Injection sequences that include periods both pre and post the main injection can be utilized to reduce emissions, particularly NOx enabling the system to meet the stringent emissions levels required by EURO-III and US–98 legislation and beyond.
The inclusion of pilot injection results in a significant reduction in engine noise.
Full electronic control
The common rail offers all the benefits of full electronic control for vehicles, including extremely accurate fuel metering and timing, as well as the option to interface with other vehicle functions. The common rail can be easily adapted for different engines. The main components are as follows.
- Common pressure accumulator (the ‘Rail’).
- High-pressure regulator.
- High-pressure supply pump.
- Electronic solenoids.
- Electronic Control Unit.
- Filter unit.
hows the layout of a common rail injection system. The system consists of a common pressure accumulator, called the ‘rail’, which is mounted along the engine block, and fed by a high-pressure pump. The pressure level of the rail is electronically regulated by a combination of metering on the supply pump and fuel discharge by a high-pressure regulator.
The pressure accumulator operates independently of engine speed or load so that high injection pressure can be produced at low speeds if required. A series of injectors is connected to the rail, and each injector is opened and closed by a solenoid, driven by the Electronic Control Unit. A feed pump delivers the fuel through a filter unit to the high-pressure pump. The high-pressure pump delivers fuel to the high-pressure rail. The injectors inject fuel into the combustion chamber when the solenoid valve is actuated.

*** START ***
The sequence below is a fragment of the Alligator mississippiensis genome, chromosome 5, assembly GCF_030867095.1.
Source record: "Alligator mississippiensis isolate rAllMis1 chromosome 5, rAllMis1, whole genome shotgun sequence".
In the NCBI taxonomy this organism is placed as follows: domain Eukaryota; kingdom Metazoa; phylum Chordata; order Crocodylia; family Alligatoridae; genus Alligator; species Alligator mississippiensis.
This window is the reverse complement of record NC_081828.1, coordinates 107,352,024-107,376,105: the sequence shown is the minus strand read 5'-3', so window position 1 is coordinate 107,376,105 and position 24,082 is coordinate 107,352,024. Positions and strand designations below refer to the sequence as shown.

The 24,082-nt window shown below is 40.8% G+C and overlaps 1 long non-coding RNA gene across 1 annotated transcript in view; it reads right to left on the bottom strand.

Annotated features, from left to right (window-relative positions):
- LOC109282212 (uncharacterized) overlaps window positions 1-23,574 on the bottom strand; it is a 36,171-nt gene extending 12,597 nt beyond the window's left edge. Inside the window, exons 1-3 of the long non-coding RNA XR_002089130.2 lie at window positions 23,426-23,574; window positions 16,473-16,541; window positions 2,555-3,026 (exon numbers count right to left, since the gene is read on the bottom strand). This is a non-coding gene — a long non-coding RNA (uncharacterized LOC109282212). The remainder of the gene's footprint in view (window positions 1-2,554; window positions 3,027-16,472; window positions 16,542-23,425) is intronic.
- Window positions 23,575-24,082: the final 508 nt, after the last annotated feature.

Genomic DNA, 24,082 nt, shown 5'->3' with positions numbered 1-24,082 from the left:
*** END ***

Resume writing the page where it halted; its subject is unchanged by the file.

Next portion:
The compact design of the injector outline enables the LDCR system to be used on 2 or 4 valves per cylinder engine.
With one electronically driven injector per engine cylinder, the system is modular and can be used on 3, 4, 5, and 6-cylinder engines.
Low drive torque
As the pumping of the pressure rail is not phased with the injection, the common rail system requires a low drive torque from the engine.
Independent injection pressure
The injection pressure is independent of the engine speed and load, so enabling high injection pressures at low speed if required.
Because the injection pressure is independent of engine speed and load, the actual start of injection, the injection pressure, and the duration of injection can be freely chosen from a wide range. The introduction of pilot injection, which is adjusted depending on engine needs, results in significant engine noise reduction, together with a reduction in NO x emissions. The actuator controls the pressure in the system.
0%, and the emission of carbon monoxide, nitrogen oxide, and hydrocarbons by at least 95%. Diesel engines are also powerful; turbocharged automotive diesel engines are already capable of maximum
specific torque levels of 170 Nm, and specific power ratings of more than 60 kW/liter of cylinder capacity. At the same time, the fuel consumption of diesel engines is very low. Diesel is the yardstick against which all other propulsion systems are measured in this respect.